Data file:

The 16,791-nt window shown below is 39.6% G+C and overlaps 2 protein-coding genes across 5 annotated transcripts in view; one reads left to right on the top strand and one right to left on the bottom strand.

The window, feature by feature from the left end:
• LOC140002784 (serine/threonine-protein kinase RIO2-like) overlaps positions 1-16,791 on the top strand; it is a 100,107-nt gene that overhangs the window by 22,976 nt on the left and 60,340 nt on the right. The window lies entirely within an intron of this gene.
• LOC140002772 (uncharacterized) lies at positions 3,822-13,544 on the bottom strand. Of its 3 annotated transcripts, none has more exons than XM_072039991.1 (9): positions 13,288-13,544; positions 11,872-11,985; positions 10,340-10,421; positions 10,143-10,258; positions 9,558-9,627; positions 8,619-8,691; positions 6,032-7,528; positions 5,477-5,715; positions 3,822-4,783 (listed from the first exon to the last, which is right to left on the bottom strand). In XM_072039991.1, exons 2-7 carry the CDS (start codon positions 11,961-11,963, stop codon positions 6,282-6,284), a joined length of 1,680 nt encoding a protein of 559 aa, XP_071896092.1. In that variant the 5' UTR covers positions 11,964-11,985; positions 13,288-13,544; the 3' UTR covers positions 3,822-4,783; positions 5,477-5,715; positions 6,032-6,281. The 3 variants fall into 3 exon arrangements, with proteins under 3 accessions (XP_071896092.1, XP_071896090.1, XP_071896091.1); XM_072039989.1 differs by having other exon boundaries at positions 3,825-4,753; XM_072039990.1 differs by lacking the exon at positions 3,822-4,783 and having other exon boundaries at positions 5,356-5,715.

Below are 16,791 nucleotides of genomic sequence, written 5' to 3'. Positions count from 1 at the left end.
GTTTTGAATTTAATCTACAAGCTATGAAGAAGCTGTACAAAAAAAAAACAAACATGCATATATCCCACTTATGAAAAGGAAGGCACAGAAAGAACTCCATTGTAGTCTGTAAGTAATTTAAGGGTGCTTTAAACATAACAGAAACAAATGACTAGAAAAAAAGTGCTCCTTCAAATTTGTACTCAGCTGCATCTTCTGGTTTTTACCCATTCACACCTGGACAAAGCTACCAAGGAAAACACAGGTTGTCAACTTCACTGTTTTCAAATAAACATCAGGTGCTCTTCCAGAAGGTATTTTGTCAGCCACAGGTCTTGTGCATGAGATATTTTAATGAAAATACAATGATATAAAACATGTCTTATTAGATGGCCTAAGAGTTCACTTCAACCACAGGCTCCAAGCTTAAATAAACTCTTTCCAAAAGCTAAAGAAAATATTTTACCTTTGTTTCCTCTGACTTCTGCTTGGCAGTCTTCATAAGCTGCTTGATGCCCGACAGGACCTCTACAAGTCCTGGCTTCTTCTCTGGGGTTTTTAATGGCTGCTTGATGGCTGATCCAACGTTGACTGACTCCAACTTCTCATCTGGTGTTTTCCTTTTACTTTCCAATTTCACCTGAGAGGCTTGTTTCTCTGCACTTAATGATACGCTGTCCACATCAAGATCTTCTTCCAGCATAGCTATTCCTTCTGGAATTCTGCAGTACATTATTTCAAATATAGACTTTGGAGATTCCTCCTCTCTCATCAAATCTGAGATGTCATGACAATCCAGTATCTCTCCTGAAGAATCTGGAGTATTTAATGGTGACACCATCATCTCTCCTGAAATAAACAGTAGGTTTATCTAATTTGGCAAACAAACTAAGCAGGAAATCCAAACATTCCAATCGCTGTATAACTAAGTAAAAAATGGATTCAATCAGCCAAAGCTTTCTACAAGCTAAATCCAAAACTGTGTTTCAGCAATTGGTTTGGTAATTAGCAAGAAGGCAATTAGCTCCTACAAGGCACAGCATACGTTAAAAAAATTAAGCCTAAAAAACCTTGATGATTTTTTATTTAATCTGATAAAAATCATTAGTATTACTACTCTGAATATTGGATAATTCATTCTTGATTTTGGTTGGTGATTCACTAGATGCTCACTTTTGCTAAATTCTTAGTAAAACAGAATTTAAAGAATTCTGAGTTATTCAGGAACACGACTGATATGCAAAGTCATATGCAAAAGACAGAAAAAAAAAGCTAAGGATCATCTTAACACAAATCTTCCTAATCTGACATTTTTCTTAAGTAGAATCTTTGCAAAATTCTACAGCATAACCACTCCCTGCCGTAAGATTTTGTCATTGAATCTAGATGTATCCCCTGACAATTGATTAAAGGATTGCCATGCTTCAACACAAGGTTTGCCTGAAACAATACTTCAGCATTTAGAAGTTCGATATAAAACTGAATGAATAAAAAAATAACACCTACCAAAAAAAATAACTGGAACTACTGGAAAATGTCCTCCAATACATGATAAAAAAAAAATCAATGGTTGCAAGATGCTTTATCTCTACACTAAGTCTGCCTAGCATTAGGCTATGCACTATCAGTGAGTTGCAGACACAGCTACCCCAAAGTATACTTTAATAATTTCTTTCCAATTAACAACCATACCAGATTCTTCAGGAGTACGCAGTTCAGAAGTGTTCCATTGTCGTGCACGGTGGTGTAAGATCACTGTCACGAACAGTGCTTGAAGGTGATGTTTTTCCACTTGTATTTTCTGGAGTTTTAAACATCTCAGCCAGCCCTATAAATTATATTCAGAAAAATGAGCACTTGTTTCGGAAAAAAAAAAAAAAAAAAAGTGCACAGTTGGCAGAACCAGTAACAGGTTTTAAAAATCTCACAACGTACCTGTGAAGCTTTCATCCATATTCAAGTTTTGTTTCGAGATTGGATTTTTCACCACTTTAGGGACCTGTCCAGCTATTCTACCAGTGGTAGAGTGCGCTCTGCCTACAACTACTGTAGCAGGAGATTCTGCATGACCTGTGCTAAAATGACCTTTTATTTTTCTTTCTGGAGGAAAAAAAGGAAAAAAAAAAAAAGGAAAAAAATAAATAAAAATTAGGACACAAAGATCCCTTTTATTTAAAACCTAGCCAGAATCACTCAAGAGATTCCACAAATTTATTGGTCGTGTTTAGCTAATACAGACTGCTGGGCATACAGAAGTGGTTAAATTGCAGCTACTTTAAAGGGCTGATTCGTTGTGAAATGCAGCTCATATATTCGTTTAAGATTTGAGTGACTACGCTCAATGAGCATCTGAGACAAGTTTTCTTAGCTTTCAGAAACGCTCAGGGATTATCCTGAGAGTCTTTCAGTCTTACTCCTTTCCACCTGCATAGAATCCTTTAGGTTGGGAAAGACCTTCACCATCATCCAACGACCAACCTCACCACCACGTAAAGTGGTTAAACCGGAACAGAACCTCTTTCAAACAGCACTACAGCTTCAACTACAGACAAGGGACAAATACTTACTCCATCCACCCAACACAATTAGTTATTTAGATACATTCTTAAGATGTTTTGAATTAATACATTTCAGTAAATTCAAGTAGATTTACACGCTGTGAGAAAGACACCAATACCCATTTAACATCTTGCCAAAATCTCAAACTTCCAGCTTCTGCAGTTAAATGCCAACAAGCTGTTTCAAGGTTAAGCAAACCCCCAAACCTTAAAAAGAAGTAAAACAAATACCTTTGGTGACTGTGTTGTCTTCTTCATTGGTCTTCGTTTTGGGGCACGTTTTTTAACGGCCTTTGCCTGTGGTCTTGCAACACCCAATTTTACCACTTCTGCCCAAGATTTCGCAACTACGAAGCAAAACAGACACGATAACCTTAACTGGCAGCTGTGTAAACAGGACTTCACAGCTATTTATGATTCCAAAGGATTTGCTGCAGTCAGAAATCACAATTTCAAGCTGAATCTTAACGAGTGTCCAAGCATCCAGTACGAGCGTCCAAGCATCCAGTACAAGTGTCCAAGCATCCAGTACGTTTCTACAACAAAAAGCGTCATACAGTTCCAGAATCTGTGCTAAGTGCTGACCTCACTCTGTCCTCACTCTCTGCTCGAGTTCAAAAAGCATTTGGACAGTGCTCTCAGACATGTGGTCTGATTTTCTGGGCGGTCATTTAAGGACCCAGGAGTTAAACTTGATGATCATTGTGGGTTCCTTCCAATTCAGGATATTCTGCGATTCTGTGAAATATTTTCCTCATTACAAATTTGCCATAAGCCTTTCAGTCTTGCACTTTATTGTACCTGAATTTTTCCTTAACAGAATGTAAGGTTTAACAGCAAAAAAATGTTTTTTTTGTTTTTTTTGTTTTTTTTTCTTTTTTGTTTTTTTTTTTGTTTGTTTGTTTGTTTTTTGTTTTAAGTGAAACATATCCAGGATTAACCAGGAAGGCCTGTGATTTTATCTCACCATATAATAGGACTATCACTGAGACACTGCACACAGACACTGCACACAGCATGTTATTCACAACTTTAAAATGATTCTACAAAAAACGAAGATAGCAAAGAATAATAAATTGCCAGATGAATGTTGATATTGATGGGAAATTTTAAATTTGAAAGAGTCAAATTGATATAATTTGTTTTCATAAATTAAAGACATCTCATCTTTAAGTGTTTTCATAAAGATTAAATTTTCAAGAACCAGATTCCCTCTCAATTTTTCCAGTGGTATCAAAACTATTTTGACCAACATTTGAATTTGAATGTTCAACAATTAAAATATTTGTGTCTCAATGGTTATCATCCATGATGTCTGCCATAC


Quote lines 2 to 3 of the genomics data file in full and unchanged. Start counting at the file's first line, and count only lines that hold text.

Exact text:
The window, feature by feature from the left end:
• LOC140002784 (serine/threonine-protein kinase RIO2-like) overlaps positions 1-16,791 on the top strand; it is a 100,107-nt gene that overhangs the window by 22,976 nt on the left and 60,340 nt on the right. The window lies entirely within an intron of this gene.